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The case of an Army paratrooper sentenced to death for a deadly sniper attack on his own troops should raise awareness of mental stress in the ranks, a fellow soldier says.

And the widow of Maj. Stephen Badger, originally from Salt Lake City, says she hopes her husband's killer receives mental health treatment."I would only hope that what would come from this would be that the system would listen to its soldiers a little more," said Riley Knight, a former 82nd Airborne Division trooper.

"When they say they have a problem, they do indeed have a problem," Knight said.

A military jury on Wednesday sentenced Sgt. William Kreutzer Jr. to death for murdering Badger. Eighteen other soldiers were wounded in the Oct. 27 attack, including a helicopter pilot who was left paralyzed.

Kreutzer, 27, of Clinton, Md., opened fire from a foxhole in the woods as 1,300 soldiers in the 82nd Airborne Division were doing morning calisthenics on an athletic field.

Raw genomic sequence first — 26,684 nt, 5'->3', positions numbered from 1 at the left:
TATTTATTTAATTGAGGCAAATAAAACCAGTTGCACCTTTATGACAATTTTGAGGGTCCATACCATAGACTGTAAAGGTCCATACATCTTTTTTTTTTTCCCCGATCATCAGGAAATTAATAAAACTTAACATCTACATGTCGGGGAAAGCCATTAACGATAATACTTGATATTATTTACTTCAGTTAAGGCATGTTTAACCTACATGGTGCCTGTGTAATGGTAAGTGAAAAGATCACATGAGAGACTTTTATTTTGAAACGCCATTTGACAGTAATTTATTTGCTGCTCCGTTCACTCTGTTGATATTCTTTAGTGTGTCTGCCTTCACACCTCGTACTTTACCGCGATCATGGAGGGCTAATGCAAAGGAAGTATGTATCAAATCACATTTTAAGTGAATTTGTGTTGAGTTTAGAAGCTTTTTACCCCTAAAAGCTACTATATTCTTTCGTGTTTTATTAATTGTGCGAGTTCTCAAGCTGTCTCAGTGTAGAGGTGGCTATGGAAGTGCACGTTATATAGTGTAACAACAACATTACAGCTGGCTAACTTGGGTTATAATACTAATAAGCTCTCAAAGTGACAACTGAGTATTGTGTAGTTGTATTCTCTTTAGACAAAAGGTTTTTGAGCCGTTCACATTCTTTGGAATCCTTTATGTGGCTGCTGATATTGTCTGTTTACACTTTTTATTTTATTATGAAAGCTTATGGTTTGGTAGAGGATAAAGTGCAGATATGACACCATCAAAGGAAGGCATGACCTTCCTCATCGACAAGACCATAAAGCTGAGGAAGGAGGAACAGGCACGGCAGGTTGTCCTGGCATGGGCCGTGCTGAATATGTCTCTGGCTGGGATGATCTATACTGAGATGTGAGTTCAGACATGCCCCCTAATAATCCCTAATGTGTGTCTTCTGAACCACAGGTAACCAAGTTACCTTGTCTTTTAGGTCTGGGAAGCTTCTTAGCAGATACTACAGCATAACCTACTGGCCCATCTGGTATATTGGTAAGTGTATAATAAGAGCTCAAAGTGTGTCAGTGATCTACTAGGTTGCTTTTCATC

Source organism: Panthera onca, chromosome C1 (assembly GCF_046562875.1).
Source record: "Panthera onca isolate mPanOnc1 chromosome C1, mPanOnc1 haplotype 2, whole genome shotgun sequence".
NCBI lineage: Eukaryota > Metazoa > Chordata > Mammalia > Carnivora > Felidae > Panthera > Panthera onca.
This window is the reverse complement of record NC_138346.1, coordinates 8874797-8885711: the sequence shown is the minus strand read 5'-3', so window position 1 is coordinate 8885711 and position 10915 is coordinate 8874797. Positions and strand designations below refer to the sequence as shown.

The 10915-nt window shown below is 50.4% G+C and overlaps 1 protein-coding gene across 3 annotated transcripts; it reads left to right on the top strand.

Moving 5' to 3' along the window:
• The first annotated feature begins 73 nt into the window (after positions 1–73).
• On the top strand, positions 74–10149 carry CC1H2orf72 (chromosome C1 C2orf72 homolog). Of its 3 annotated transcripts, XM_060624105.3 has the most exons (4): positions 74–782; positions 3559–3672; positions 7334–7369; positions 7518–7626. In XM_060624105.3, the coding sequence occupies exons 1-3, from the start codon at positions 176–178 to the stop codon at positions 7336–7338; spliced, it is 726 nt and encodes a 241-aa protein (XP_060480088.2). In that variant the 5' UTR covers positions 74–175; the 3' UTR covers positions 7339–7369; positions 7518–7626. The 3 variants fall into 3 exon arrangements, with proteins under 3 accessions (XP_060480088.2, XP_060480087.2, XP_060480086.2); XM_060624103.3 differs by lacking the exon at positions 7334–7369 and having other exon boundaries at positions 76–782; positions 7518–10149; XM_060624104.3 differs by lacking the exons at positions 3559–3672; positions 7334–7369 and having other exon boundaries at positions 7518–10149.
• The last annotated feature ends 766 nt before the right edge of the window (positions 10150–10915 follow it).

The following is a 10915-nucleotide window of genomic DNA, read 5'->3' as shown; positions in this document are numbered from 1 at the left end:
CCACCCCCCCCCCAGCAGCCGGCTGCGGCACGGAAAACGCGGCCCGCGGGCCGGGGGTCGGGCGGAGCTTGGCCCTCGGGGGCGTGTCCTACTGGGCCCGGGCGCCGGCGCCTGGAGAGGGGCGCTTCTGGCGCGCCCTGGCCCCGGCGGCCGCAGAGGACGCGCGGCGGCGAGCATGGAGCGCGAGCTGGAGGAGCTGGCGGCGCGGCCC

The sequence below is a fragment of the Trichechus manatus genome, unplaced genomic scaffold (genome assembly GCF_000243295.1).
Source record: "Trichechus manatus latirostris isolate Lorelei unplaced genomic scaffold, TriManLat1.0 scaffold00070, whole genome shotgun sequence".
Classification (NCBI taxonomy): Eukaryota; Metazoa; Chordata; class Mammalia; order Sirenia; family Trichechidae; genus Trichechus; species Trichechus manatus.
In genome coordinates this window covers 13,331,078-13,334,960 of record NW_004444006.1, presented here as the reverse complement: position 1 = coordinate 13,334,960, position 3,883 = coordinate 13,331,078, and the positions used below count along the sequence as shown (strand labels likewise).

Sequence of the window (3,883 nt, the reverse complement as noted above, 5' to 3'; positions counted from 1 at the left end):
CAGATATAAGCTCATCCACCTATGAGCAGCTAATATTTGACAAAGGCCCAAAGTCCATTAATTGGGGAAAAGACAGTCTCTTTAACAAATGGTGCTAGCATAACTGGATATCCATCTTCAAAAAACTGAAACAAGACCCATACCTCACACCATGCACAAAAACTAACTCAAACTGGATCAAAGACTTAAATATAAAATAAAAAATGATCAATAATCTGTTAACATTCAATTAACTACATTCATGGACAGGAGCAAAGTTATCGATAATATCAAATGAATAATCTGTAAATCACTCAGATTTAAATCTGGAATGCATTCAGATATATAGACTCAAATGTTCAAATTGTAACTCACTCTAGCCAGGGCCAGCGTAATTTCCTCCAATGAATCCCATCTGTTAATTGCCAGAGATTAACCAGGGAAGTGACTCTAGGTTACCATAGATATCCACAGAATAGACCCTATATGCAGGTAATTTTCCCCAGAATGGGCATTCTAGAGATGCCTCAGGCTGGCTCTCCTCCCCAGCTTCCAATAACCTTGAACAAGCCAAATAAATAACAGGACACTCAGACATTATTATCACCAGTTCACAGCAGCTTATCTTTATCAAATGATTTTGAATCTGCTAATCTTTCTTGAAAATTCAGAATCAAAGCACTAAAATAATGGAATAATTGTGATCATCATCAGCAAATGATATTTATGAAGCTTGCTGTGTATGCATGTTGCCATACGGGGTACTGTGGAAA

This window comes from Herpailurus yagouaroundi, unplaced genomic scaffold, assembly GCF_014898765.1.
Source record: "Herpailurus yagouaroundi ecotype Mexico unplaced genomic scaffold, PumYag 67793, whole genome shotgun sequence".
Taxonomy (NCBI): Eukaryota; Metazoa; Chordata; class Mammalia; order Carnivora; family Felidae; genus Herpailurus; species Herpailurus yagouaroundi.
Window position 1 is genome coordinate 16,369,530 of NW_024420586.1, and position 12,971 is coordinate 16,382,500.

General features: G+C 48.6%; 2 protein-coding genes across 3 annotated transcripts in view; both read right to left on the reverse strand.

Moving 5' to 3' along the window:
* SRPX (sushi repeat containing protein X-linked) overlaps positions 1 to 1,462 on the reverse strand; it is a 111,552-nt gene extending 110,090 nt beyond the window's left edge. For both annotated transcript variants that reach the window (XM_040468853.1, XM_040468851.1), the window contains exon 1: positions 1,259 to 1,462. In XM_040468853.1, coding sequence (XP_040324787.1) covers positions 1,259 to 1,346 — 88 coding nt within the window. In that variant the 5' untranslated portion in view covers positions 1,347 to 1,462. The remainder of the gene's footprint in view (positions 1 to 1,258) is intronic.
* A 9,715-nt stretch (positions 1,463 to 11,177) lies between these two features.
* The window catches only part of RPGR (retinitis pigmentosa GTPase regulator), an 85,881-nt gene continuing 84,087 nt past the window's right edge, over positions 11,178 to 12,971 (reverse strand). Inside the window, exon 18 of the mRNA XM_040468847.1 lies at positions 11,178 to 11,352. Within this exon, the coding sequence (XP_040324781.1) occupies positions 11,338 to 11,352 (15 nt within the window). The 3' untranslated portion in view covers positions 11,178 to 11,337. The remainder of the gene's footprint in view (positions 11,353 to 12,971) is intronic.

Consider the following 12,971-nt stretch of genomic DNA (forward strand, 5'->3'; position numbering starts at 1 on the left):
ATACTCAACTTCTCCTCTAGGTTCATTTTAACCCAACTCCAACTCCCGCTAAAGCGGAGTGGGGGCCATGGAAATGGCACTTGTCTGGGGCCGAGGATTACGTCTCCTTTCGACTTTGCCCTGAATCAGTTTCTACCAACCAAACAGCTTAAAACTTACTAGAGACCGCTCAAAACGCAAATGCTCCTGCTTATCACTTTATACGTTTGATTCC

Defense lawyers argued that Kreutzer had a personality defect and was driven to the breaking point by harassment.

Kreutzer received counseling from a social worker in 1994 during deployment in the Sinai after he threatened to kill members of his squad because of pranks they played on him, including filling his boots with sand and tripping him with cord. The squad members also called him names such as "Crazy Kreutzer" and "Silence of the Lambs."

However, when Kreutzer returned to Fort Bragg months later, he had different leaders who did not intervene when the harassment continued, according to testimony.

Also during the court-martial, testimony indicated that paratroopers are highly stressed because of constant training to be the first deployed in the world's trouble spots.

Badger's widow said a mental health system is available to help soldiers deal with the stress.

"The help is there," Diane Badger said. "They (the Army) do the best they can."

Prosecutors on Tuesday won a conviction for premeditated murder, which is punishable by death or life in prison, by showing Kreutzer calmly aimed and fired and had said he planned to do it.

Kreutzer's sentence will be automatically appealed to the Army's appeal court. The sentence also could be appealed to a joint services appeal court and to the U.S. Supreme Court.

The last time the Army executed a soldier was in 1961, when Army Pvt. John Bennett, 28, of Chatham, Va., was hanged for raping and trying to kill an 11-year-old girl in Austria.